Independent view

Trusts must register their beneficial owners

New regulations impose on trustees an obligation to maintain a register of beneficial owners and to report additional information to HM Revenue & Customs (HMRC) where they have a UK tax liability.

From 26 June 2017, the Money Laundering Regulations 2017 (MLR 2017) require UK resident trusts, and non-UK resident trusts which are liable to UK tax, to maintain a register of beneficial owners and provide HMRC with specified information in relation to every UK tax year in which they are liable to pay UK tax.

Such registers are not open to public inspection, but trustees must, on request, provide information about the beneficial owners of their trust to the law enforcement agencies specified in MLR 2017. These agencies include HMRC, the Financial Conduct Authority, the National Crime Agency, the police and the Serious Fraud Office.

 

Beneficial owners

The following are regarded as beneficial owners in relation to a trust:

  1. Settlor
  2. Named beneficiaries
  3. Any individual who has control over a trust – which is the power to add or remove beneficiaries, appoint or remove trustees, or veto trust distributions
  4. Potential beneficiaries named in a letter of wishes or similar document

The following information must be recorded and kept up-to-date for every beneficial owner:

  1. Full name and date of birth
  2. National Insurance number or unique tax reference (UTR), or usual residential address if the individual does not have a UTR or
  3. National Insurance number
  4. Nature of the individual’s relationship to the trust – eg settlor, named beneficiary, trustee

If a trust has a class of beneficiaries, not all of whom have been determined, the register should include a description of the class of persons who are entitled to benefit from the trust, rather than individual names and addresses.

The information for the register must be input directly onto the HMRC portal. The portal for trustees is active, but agents could not access the system until late October.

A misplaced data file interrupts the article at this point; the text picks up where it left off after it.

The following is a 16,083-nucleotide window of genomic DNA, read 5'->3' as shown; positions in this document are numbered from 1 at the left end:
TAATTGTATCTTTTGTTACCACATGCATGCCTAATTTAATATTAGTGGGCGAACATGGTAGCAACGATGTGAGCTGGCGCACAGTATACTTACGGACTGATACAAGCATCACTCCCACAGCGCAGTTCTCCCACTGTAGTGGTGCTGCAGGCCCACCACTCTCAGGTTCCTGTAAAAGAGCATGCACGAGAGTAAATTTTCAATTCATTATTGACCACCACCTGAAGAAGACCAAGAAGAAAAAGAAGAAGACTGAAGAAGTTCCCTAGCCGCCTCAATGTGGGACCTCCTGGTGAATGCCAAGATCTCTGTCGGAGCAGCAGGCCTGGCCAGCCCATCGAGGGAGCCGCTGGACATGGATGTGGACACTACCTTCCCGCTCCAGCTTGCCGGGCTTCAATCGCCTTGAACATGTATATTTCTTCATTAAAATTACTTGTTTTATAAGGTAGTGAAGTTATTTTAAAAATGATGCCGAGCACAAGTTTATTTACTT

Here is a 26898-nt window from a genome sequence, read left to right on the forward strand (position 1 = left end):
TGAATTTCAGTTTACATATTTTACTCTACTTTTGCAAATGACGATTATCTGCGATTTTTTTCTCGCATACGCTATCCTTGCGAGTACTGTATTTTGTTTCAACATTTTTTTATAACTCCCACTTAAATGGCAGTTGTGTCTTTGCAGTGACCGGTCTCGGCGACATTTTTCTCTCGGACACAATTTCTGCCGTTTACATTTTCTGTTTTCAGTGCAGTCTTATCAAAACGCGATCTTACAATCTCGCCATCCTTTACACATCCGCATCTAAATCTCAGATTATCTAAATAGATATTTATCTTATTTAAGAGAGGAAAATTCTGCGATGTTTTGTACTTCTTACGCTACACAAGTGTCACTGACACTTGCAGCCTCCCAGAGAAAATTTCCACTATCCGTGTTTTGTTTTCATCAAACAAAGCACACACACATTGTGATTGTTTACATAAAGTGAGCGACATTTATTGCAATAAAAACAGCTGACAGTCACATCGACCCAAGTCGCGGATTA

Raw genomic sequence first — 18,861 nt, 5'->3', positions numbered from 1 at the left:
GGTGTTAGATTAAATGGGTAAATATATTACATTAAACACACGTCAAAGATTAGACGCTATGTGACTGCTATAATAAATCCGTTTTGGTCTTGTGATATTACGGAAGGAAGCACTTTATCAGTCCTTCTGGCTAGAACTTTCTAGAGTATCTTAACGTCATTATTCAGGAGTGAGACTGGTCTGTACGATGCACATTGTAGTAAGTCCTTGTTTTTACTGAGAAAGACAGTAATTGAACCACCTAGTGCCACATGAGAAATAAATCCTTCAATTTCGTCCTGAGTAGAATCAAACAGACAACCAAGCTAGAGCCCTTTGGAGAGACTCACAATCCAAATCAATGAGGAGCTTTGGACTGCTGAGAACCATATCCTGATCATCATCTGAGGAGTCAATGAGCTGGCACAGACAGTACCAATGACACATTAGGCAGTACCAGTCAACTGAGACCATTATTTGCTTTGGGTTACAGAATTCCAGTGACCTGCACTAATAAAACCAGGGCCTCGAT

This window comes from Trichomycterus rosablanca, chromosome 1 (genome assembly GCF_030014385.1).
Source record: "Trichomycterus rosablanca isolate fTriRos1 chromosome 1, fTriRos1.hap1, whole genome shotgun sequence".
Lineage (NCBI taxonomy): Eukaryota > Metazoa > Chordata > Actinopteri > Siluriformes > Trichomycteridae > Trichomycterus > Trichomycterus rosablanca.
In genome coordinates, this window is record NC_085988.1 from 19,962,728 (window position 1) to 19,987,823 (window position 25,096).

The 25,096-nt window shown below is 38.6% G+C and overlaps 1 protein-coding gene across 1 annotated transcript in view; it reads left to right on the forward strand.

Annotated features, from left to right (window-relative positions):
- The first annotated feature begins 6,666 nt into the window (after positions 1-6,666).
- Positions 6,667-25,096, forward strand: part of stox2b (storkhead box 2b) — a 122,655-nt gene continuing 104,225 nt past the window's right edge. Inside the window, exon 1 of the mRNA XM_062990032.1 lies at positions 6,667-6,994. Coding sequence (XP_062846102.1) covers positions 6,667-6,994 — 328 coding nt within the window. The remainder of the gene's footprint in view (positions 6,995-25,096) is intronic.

Further requirement when a trust has a UK tax liability

In any tax year in which the trustees are liable to pay UK tax, HMRC must be provided with the following:

  1. Full name
  2. Date it was established
  3. Description of trust assets and the value of each category of assets at the time HMRC was first notified of the trust
  4. The address of any property assets
  5. Where the trust is treated as tax resident and where it is administered
  6. Contact address for the trustees

UK tax includes income tax, capital gains tax, inheritance tax, Stamp Duty Land Tax, Land & Buildings Transaction Tax and Stamp Duty Reserve Tax payable by the trustees in relation to assets or income of the trust.

Trustees are required to provide this information by 31 January 2018 or 31 January after the tax year in which they are liable to first pay any of the taxes referred to above. However, new trusts which have to file a tax return annually will have a deadline of 5 October after the end of the tax year to register the trust (but for 2016-17 tax returns, the deadline has been extended to 5 December 2017).

Penalties

The failure by trustees to provide HMRC with the required information will be a criminal offence punishable by imprisonment for up to two years or a fine (or both).

Trustees should be aware that these new obligations do require a large amount of work to be undertaken. We are recommending that the information is gathered early, before the rush starts in January.

The trust register is another weapon in HMRC’s armoury for hunting down people it perceives as not paying their tax. Trustees will need to be scrupulous in their record keeping.


This article was first published in Saffery Champness’ Private Client newsletter.
For further information, please contact james.hender@saffery.com or visit www.sa ery.com

JM Finn is not able to give individual advice of this nature. Clients who wish to explore the points that this article refers to should seek advice from a specialist in relation to their own personal circumstances.

 

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